In the spring of 1837, Solomon Moseby, an enslaved man, took his enslaver’s horse and escaped north to Niagara (NOTL) and to freedom. In August, Moseby’s former enslaver arrived in Niagara with a warrant for his arrest and a request for his extradition. The local sheriff took Solomon into custody and placed him in the Niagara District Courthouse and Jail, which was located where Rye Park is today.
While the local authorities thought that they were just doing their job, Solomon, and the hundreds of other freedom seekers living in Niagara, knew that his return would set a precedent. Any freedom seeker could be falsely accused of a crime, be extradited, and be enslaved once again.
The Niagara community was bound and determined to prevent this from happening.
The local white and Black communities submitted petitions to the government to try and prevent Solomon’s extradition. The Black community even offered to pay $1,000, an enormous sum at the time, to secure Moesby’s freedom. His former enslaver refused the money.
Moseby’s lawyer, Alexander Stewart, who was a local resident, wrote to the Lieutenant Governor, stating that this case needed special consideration and that he believed the charge of horse theft was “a mere pretext to obtain his [Moseby’s] servitude in vile bondage”.
Herbert Holmes, a local Black preacher and teacher, and Sally Carter, a Black woman and community leader, sounded the alarm on what had transpired, and soon a group of supporters some 200-400 strong had gathered outside the jail where Solomon was being held. The gathering was peaceful, and the women persuaded the men not to carry weapons.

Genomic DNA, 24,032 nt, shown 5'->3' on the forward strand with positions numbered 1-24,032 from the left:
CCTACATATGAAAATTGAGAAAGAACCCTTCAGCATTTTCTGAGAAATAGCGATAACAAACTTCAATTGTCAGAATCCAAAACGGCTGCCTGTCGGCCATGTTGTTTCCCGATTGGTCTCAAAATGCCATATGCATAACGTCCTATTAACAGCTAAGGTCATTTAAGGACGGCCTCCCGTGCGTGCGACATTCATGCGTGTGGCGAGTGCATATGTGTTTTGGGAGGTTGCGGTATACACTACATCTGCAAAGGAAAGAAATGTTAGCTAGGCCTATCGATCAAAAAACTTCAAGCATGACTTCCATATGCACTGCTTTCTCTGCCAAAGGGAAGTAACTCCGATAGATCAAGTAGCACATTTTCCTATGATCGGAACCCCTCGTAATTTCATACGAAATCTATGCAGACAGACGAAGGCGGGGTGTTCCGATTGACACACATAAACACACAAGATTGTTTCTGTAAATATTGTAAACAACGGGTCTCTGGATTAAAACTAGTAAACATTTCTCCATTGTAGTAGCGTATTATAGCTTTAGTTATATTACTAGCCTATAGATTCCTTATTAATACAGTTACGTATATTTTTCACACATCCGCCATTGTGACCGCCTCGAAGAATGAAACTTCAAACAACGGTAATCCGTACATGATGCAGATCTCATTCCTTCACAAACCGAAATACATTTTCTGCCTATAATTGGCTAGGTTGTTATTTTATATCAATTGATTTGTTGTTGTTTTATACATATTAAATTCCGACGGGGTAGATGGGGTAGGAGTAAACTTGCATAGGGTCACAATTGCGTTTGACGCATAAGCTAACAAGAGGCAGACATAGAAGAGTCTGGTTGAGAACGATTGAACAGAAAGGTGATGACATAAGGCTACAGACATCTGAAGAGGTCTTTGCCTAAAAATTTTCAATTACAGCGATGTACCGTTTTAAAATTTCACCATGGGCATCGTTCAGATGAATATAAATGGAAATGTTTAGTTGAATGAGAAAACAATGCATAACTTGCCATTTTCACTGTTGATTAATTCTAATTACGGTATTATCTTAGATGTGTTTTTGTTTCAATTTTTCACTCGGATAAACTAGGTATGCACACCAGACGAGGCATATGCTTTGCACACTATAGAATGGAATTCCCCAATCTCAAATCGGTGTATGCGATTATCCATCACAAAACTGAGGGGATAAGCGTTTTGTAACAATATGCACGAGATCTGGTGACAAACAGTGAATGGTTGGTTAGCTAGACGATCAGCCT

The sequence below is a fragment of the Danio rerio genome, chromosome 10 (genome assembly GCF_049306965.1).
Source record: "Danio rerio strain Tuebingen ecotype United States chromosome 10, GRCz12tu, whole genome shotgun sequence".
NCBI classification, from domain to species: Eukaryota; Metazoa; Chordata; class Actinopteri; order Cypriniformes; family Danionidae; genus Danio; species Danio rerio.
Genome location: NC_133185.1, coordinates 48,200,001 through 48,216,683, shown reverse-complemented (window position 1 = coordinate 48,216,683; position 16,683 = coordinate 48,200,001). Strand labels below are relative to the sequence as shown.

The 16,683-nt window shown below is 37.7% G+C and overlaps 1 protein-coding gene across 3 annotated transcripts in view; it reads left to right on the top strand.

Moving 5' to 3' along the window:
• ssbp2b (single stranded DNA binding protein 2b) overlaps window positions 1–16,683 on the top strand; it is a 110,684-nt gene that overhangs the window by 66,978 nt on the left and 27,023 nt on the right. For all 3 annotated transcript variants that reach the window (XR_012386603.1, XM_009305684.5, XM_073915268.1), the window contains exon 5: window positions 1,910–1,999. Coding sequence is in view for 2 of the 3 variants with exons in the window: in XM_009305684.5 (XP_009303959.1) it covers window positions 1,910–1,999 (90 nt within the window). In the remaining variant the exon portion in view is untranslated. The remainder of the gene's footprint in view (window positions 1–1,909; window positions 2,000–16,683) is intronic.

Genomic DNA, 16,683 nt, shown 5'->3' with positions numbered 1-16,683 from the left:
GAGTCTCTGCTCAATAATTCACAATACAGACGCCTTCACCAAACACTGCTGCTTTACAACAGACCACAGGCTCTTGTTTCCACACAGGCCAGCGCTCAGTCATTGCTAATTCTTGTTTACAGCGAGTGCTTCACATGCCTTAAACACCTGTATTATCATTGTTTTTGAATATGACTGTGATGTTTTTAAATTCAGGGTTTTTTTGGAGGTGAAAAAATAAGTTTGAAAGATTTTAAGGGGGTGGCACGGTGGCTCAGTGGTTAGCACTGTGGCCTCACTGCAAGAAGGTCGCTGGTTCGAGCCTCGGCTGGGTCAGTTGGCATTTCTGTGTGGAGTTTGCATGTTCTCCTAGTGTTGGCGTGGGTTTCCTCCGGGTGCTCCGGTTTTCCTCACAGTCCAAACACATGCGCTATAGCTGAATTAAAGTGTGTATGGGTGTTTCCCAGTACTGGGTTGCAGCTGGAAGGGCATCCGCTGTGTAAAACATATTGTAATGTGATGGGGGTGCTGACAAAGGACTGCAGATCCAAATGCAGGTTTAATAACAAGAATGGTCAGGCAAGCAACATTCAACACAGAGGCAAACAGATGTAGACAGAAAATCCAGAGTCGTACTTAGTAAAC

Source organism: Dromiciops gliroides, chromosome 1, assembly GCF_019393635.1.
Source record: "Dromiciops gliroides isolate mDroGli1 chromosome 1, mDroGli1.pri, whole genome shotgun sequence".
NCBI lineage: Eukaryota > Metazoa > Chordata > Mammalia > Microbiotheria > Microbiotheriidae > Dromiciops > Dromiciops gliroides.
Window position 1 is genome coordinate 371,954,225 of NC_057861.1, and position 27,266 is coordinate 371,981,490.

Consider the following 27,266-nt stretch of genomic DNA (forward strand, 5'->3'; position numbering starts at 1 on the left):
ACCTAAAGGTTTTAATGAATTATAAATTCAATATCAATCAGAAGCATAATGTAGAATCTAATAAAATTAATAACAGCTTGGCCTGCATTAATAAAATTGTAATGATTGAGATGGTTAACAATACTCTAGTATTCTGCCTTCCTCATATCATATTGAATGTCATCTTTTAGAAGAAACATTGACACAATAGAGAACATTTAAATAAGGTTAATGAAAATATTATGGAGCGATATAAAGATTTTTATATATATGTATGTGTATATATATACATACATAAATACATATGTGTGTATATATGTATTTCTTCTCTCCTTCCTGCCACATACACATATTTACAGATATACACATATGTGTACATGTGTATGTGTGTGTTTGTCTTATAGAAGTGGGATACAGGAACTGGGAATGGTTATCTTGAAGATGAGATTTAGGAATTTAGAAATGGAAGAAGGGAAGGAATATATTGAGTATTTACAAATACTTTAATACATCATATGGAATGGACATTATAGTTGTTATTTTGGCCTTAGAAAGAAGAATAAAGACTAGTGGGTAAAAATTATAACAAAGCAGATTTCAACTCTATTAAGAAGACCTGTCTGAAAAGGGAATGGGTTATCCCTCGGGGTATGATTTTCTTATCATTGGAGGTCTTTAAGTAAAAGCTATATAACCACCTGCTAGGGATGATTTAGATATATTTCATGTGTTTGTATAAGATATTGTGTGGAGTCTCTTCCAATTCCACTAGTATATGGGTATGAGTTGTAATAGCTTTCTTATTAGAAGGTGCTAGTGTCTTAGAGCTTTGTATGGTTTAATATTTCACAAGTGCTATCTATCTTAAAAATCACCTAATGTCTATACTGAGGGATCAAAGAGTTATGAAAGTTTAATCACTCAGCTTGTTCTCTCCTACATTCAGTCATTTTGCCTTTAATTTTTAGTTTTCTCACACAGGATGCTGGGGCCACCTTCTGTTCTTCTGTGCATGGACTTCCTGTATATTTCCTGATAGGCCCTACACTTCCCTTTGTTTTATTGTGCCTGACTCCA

Solomon’s former enslaver, as well as local Deputy Sheriff McLeod, attempted to commission steamships to carry Moseby across the border. However, Captain Richardson stated that “no vessel commanded by him would be used to convey a man back to slavery”. Other local ship captains also refused to “disgrace their boats”. Even though they declined to participate, this was not the first time that someone was taken across the Niagara River to the United States and conveyed further into slavery.
Forty-four years prior, in 1793, Chloe Cooley was violently bound and put in a boat to be sold across the river in New York. She screamed. She struggled. And she fought back against what was happening to her. So much so that her enslaver, Adam Vrooman, required the help of two other men, Isaac Vroom, one of the sons of Van Every, and William . Unlike the , these men are just as culpable as Adam Vrooman in their participation in Chloe’s further enslavement.
When the order to transport Moseby arrived on September 12, the crowd at the Jail erupted into a riot. Women stood on a bridge to block the road, while others were armed with pitchforks, sticks, flails, and stones. One of the women grabbed the Sheriff and immobilized him in her arms, Herbert Holmes grabbed the reins of one of the horses, and Jacob Green, another Black supporter, pushed a fence rail through the wagon wheel to stop it from moving.
The Deputy Sheriff ordered his constables to fire on the crowd.
Holmes was shot, Green was stabbed with a bayonet, and two others were badly wounded. Green and Holmes died because of their injuries, and they are buried at the Baptist Burial Ground on Mississauga Street.
Amid the kafuffle, Solomon Moseby was able to escape.
Since there wasn’t any clearly enacted legislation to protect freedom seekers, many African Canadians continued to be apprehensive about how safe they were in Canada. In 1838, the law changed so that freedom seekers could not be extradited for crimes that they could not be charged for in Canada. Cases like this one were incredibly important in helping establish Canadian extradition and refugee policies that are still used to this day.
In our history, two people of African descent—Chloe Cooley and Solomon Moseby—were bound and determined to resist their enslavement. So much so that their stories helped enact legislative change that altered the lives of people for generations.
For information on Chloe Cooley, stop in to see our temporary exhibition, Bound and Determined: Chloe Cooley, Enslavement, and the Fight for Freedom. On display until November 14, 2023.